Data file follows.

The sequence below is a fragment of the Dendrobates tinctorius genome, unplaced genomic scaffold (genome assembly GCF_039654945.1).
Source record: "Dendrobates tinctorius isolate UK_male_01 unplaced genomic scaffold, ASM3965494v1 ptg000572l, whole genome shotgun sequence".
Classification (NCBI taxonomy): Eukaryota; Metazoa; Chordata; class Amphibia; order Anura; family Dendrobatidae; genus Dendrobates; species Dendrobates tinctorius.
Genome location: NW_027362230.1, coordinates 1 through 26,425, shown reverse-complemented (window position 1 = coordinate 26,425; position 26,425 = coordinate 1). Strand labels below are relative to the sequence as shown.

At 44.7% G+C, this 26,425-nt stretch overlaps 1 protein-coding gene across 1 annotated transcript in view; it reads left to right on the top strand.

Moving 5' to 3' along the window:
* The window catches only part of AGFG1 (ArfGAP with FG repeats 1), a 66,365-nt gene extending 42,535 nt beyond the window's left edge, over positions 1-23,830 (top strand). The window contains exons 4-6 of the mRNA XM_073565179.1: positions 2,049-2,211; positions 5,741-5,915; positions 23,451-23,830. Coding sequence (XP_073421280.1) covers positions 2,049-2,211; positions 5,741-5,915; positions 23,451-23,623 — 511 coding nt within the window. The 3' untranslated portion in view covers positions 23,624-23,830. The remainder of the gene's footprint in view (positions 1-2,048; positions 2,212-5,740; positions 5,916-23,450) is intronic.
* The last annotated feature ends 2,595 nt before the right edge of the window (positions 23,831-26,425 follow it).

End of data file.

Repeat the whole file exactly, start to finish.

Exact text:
The sequence below is a fragment of the Dendrobates tinctorius genome, unplaced genomic scaffold (genome assembly GCF_039654945.1).
Source record: "Dendrobates tinctorius isolate UK_male_01 unplaced genomic scaffold, ASM3965494v1 ptg000572l, whole genome shotgun sequence".
Classification (NCBI taxonomy): Eukaryota; Metazoa; Chordata; class Amphibia; order Anura; family Dendrobatidae; genus Dendrobates; species Dendrobates tinctorius.
Genome location: NW_027362230.1, coordinates 1 through 26,425, shown reverse-complemented (window position 1 = coordinate 26,425; position 26,425 = coordinate 1). Strand labels below are relative to the sequence as shown.

At 44.7% G+C, this 26,425-nt stretch overlaps 1 protein-coding gene across 1 annotated transcript in view; it reads left to right on the top strand.

Moving 5' to 3' along the window:
* The window catches only part of AGFG1 (ArfGAP with FG repeats 1), a 66,365-nt gene extending 42,535 nt beyond the window's left edge, over positions 1-23,830 (top strand). The window contains exons 4-6 of the mRNA XM_073565179.1: positions 2,049-2,211; positions 5,741-5,915; positions 23,451-23,830. Coding sequence (XP_073421280.1) covers positions 2,049-2,211; positions 5,741-5,915; positions 23,451-23,623 — 511 coding nt within the window. The 3' untranslated portion in view covers positions 23,624-23,830. The remainder of the gene's footprint in view (positions 1-2,048; positions 2,212-5,740; positions 5,916-23,450) is intronic.
* The last annotated feature ends 2,595 nt before the right edge of the window (positions 23,831-26,425 follow it).